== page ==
Implications – Practically, these findings suggest that potential performance advantages of informational diversity in teams may come at a cost, as such diversity may reduce the quality of members’ justice experiences. Theoretically, they provide insight into the nature of the relationship between diversity and justice, which is largely dependent on the social psychological processes evoked by diversity. They also highlight team social networks as a useful means for examining such processes and understanding the operation of justice in teams.
We present a model of organizational monitoring that integrates organizational justice and information privacy. Specifically, we adopt the position that the formation of…
We present a model of organizational monitoring that integrates organizational justice and information privacy. Specifically, we adopt the position that the formation of invasiveness and unfairness attitudes is a goal-driven process. We employ cybernetic control theory and identity theory to describe how monitoring systems affect one's ability to maintain a positive self-concept. Monitoring provides a particularly powerful cue that directs attention to self-awareness. People draw on fairness and privacy relevant cues inherent in monitoring systems and embedded in monitoring environments (e.g., justice climate) to evaluate their identities. Discrepancies between actual and desired personal and social identities create distress, motivating employees to engage in behavioral self-regulation to counteract potentially threatening monitoring systems. Organizational threats to personal identity goals lead to increased invasiveness attitudes and a commitment to protect and enhance the self. Threats to social identity lead to increased unfairness attitudes and lowered commitment to one's organization. Implications for theory and research on monitoring, justice, and privacy are discussed along with practical implications.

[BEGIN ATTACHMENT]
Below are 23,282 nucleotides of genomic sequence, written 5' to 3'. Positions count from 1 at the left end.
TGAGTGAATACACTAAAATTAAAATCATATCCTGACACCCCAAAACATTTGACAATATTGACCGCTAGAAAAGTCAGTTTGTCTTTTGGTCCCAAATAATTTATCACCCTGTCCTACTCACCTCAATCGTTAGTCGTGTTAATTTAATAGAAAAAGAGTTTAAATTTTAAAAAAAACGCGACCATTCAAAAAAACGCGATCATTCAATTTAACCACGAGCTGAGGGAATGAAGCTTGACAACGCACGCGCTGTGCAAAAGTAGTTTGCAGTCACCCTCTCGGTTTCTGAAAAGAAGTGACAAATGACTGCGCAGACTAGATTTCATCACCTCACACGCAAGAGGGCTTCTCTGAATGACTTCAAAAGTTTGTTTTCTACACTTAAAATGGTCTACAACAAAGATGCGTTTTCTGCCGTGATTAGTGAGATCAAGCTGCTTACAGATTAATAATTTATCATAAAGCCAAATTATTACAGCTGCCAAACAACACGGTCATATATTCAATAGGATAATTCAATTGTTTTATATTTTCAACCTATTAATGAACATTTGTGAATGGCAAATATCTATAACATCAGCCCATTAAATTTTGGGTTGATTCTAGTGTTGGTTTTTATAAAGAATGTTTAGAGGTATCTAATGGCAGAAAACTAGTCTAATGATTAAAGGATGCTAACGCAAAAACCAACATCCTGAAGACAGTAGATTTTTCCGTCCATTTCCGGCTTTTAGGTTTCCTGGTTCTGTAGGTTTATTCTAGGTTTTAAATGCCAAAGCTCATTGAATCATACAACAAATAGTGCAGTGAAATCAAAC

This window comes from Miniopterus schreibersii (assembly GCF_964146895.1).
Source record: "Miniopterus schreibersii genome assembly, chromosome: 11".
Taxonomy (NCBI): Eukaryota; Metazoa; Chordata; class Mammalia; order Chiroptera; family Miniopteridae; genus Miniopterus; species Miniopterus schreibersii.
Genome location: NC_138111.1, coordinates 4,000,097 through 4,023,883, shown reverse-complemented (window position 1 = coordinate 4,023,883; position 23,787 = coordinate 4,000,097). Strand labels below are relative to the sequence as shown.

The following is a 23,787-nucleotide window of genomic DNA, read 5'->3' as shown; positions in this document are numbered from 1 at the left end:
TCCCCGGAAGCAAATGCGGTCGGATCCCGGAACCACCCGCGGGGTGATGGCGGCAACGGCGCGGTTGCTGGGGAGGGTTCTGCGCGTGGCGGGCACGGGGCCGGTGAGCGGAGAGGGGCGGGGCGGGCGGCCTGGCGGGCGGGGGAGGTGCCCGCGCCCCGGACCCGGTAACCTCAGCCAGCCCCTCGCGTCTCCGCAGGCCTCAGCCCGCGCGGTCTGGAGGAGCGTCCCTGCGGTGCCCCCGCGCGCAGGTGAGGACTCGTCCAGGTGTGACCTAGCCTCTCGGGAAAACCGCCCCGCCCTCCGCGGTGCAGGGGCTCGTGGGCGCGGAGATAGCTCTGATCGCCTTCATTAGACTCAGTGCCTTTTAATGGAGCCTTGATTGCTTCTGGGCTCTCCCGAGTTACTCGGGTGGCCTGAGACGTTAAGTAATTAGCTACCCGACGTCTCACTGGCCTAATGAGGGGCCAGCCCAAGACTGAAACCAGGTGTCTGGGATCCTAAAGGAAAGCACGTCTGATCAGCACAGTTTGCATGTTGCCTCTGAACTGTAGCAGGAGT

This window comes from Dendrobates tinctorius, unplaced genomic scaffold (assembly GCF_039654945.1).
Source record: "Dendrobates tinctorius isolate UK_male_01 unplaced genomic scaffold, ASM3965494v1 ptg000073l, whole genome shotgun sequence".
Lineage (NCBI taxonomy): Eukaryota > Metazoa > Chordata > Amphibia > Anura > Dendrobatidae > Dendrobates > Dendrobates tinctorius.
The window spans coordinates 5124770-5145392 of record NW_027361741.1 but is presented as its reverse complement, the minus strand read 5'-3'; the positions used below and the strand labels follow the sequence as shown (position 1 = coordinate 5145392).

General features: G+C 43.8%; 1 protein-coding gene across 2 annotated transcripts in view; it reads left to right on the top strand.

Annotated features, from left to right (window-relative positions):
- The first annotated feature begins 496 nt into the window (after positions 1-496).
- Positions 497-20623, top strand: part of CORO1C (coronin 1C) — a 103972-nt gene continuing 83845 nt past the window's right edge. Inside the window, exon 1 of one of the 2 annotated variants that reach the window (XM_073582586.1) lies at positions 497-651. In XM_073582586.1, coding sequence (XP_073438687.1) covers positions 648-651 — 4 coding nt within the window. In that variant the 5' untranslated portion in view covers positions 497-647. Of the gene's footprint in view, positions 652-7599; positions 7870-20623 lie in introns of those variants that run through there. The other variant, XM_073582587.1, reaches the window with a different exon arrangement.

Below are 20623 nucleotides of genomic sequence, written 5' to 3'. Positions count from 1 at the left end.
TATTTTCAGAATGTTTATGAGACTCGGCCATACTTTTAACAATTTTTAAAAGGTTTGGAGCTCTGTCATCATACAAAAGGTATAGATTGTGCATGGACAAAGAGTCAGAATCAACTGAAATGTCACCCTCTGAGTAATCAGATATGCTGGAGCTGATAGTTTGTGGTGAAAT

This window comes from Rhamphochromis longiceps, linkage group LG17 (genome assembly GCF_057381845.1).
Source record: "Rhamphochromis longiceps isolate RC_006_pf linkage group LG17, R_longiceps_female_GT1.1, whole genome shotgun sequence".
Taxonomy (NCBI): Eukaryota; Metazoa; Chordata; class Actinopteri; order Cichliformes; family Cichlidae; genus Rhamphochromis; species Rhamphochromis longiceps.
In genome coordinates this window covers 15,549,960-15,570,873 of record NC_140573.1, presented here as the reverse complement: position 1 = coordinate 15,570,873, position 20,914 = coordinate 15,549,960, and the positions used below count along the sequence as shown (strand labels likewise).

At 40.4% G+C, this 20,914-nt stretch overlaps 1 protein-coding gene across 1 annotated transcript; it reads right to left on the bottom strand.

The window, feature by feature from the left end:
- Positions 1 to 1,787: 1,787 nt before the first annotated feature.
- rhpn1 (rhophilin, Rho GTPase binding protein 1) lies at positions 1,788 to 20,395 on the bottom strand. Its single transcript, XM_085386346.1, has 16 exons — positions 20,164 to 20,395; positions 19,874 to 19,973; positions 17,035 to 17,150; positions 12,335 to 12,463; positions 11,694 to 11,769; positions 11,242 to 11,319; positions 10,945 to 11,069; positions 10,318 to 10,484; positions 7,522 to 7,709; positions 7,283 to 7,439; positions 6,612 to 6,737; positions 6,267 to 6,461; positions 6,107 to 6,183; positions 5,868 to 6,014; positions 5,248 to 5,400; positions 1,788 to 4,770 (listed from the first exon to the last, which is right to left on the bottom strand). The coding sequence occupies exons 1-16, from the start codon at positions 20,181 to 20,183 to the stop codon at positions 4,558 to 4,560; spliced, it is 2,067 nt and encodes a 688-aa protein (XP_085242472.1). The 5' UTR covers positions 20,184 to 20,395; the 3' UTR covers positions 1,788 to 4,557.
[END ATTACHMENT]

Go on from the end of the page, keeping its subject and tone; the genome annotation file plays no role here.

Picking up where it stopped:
This chapter explores the historical and evolving relationship between human rights, social justice, and library support of these efforts through physical and digital…